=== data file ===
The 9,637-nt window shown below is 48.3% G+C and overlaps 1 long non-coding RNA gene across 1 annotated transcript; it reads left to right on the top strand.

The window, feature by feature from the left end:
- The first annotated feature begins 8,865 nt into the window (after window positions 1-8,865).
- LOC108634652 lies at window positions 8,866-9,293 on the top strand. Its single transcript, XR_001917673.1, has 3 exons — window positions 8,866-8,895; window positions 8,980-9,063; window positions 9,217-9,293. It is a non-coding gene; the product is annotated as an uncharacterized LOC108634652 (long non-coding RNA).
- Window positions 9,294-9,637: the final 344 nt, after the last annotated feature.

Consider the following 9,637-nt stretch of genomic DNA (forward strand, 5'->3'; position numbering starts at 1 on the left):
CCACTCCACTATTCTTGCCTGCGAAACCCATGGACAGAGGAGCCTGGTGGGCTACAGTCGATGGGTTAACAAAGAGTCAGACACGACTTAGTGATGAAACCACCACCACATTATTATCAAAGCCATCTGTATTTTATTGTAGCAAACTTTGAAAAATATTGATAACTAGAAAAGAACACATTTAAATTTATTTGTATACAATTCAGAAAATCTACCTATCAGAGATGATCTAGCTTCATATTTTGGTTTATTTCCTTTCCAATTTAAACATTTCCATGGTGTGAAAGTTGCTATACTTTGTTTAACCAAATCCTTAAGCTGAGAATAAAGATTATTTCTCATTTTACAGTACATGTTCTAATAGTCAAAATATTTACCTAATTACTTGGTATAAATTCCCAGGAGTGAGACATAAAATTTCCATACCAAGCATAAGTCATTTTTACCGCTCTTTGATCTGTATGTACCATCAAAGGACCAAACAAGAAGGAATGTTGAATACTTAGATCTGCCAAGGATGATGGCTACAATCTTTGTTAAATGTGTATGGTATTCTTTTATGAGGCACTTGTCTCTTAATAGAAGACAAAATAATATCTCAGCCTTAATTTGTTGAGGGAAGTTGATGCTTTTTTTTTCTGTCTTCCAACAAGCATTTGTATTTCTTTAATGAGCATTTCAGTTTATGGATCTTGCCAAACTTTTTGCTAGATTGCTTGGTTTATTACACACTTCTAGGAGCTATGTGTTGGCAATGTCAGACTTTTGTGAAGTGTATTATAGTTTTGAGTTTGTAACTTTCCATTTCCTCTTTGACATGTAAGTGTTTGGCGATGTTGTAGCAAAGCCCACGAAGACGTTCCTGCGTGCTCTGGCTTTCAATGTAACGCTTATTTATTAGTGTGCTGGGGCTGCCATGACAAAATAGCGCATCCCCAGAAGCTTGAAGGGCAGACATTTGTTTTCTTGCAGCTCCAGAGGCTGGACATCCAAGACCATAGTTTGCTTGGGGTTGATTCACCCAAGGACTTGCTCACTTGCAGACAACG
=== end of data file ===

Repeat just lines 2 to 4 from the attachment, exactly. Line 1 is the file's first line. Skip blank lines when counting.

The window, feature by feature from the left end:
- The first annotated feature begins 8,865 nt into the window (after window positions 1-8,865).
- LOC108634652 lies at window positions 8,866-9,293 on the top strand. Its single transcript, XR_001917673.1, has 3 exons — window positions 8,866-8,895; window positions 8,980-9,063; window positions 9,217-9,293. It is a non-coding gene; the product is annotated as an uncharacterized LOC108634652 (long non-coding RNA).